Tips & tricks for instructors
Most effective in-person instructors can make equally excellent virtual instructors, but it is important that they are given time and training to become proficient at it. It is critical for instructors become very comfortable using the virtual training platform you have selected.
Instructors conducting virtual training must be tech savvy as they will inevitably need to spend time trouble shooting with participants that have issues connecting. You can mitigate these risks by ensuring instructors have time to learn and practice with the technology, have conducted test sessions, and know where to find support for the tool if necessary.
Once they are comfortable with the technology, the instructors will have to adjust their training style for this format to provide a great experience for participants. This includes doing the following when conducting virtual sessions:
- Request that attendees join early. This way if you have to help anyone get connected you aren’t eating into your session time.
- Set the expectations right away. This provides the rules of engagement for everyone and should include a tour of the functionality of the virtual training platform. For example, I typically request that everyone mute their microphones when they are not talking to cut down on background noise.
- Build in interaction often. Keeping your participants engaged is that much more difficult when conducting remote sessions. During the expectation setting I recommend letting them know that you will be calling on them to participate so they are not surprised when you call on them out of the blue. A trick I use is to write down or print off the attendee list and use check marks each time a participant asks a question or provides an answer, when I notice that a participant’s check-marks are getting low, I ask them an open-ended question to re-engage them.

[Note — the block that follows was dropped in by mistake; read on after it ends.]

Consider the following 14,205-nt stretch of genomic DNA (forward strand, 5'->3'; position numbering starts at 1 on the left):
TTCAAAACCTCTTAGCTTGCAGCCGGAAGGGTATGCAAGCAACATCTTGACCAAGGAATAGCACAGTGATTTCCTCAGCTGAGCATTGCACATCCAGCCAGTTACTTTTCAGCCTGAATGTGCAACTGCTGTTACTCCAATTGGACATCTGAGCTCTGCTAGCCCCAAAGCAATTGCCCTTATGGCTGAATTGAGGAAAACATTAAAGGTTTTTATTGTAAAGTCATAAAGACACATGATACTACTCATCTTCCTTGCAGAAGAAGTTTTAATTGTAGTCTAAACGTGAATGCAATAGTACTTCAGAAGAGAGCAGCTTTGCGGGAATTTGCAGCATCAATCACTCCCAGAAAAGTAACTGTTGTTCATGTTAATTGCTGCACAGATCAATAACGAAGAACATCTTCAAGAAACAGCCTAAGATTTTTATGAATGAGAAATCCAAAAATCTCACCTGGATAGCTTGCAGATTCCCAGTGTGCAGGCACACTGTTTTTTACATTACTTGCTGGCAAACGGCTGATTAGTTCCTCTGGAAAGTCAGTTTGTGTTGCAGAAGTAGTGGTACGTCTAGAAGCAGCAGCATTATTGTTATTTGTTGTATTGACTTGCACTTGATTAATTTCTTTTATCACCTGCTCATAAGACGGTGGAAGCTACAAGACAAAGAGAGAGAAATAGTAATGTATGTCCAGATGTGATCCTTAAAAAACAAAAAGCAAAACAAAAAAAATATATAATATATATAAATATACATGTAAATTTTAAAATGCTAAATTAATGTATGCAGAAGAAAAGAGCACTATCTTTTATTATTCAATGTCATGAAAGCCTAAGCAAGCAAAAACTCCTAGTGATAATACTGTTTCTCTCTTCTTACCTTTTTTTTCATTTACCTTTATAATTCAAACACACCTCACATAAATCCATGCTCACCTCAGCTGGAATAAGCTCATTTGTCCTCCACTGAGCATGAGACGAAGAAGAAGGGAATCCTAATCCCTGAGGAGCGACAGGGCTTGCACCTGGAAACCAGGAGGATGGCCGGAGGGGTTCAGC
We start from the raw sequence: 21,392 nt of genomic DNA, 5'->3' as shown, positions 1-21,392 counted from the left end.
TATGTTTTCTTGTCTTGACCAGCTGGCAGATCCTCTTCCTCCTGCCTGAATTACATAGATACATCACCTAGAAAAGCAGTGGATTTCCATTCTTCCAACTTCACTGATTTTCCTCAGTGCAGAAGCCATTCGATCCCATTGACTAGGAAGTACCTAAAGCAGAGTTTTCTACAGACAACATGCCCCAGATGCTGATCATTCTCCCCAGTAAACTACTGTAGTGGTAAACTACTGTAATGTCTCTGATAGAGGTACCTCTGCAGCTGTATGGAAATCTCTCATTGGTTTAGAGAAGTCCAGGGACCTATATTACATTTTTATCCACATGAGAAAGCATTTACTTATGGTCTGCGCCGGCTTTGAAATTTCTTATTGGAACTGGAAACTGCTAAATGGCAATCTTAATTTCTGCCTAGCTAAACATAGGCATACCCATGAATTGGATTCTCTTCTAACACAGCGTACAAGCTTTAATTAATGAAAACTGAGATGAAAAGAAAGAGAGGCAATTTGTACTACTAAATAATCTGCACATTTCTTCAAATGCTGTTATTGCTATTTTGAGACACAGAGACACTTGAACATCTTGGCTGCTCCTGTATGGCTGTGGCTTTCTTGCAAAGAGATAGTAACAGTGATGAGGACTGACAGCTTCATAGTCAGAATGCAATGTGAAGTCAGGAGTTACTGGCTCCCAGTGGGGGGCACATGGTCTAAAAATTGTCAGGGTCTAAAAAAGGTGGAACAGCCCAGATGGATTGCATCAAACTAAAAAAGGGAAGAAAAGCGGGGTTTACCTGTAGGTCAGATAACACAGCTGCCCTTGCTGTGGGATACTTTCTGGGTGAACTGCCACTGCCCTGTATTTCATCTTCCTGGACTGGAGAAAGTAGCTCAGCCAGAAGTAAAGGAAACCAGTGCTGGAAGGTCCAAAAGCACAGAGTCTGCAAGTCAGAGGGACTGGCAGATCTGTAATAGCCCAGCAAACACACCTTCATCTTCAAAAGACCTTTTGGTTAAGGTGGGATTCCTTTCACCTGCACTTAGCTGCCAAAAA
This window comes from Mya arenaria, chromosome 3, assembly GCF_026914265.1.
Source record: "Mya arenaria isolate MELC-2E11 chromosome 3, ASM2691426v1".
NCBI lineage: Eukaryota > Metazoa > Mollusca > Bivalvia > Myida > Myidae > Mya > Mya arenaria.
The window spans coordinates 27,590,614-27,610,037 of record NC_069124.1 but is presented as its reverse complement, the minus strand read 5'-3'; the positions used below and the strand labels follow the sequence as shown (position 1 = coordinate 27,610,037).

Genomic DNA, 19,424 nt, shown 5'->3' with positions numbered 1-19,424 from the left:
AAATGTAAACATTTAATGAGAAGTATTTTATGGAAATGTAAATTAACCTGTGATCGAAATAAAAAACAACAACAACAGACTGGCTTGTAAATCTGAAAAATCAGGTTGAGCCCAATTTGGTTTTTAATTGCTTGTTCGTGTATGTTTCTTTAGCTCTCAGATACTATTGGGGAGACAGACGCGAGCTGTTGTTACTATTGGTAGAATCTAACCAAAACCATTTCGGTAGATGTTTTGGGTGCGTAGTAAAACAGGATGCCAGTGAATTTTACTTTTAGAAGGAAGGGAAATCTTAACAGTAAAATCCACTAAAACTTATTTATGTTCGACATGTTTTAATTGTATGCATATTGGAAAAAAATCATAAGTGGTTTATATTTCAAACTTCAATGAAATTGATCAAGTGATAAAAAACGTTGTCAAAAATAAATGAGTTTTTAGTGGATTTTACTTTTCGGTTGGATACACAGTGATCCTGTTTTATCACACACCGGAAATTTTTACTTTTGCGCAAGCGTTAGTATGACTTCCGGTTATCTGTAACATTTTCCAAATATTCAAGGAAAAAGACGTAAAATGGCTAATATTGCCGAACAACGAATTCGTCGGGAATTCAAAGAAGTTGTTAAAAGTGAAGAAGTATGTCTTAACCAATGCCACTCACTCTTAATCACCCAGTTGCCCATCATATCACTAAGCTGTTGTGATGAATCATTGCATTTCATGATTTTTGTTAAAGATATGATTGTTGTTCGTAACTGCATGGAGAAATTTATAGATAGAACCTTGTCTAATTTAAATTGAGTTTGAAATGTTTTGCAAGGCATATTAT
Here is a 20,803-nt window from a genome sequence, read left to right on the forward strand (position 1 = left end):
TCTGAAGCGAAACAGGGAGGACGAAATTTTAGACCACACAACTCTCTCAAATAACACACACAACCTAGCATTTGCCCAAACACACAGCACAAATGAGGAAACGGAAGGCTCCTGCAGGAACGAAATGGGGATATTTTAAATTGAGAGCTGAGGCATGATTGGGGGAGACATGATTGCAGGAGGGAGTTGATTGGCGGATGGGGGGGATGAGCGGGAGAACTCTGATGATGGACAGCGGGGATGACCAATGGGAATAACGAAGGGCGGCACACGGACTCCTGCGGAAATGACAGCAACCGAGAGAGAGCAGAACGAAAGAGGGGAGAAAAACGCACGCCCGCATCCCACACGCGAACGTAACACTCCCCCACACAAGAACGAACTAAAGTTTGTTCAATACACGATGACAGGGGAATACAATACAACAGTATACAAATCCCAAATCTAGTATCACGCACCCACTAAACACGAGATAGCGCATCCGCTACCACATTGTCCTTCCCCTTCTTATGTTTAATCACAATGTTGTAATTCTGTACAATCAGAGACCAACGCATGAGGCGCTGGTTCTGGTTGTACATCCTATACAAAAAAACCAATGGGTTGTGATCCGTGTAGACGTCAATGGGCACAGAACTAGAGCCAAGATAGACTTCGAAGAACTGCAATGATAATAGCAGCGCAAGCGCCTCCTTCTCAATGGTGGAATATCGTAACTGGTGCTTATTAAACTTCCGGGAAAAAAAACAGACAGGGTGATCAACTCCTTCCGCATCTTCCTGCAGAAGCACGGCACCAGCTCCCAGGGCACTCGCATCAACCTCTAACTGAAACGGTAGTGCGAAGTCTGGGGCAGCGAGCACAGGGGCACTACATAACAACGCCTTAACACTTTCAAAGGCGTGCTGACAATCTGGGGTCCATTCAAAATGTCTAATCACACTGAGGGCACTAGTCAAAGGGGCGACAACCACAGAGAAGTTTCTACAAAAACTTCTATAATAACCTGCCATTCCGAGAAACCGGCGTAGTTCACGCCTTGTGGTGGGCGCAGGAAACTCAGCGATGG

- Follow-up survey. Since you might be new to virtual training it is more important than ever to request feedback from participants. Review feedback as soon as it is received and look for opportunities to improve your virtual sessions.
Phase 2 – Transforming your content
After you have made the switch to virtual learning, it is time to do a deep dive look at your content to transition it to digital learning (both Virtual Instructor-led (VILT) and Self-directed (eLearning)).
Having in-person training sessions help to prevent the audience from becoming distracted by outside influences like email, the goal when making the conversion to a digital format is to convey the same information to your audience and keep them engaged. Think about the following:
Transition content to digital – Examine the content and find ways to break it into chunks. Instructions text can be converted into text with a lot of graphical interest with a talk track on top. Demonstrations can be the same, just recorded or completed live through screen sharing (in the case of VILT) and there are several technologies that are easy to use to do this. Self-paced exercises can be re-used, but add survey questions to test understanding
Transition interactions to digital – Consider what content and delivery technologies work well to facilitate exercises and activities in a digital format. Determine if there are effective digital techniques that can be implemented to further engage learners. For example, you can still do a “live demonstration / exercise” by taking the same content and recording you doing it. The learner will be engaged watching you show them what they need to do.
Another example, when you are teaching through VILT, use technology that exists in the live meeting platforms, like polling questions or break out rooms, to add variety and help you to encourage discussion and group work to learn.
Apply the same instructional design methodology – All learning happens the same way, regardless of how its delivered (in-person or self-paced). You need the following elements: instruction and definition, show me how, let me try on my own, questions and answer to reinforce the learning. So, when transitioning to digital, make sure you have these same elements even if you do them in a different way, and you’ll have awesome training!
You may think the transformation to digital means that you remove the need for instructors, but this is certainly not the case. You will want to analyze your content to determine how to best present it to your audience. Think of the following: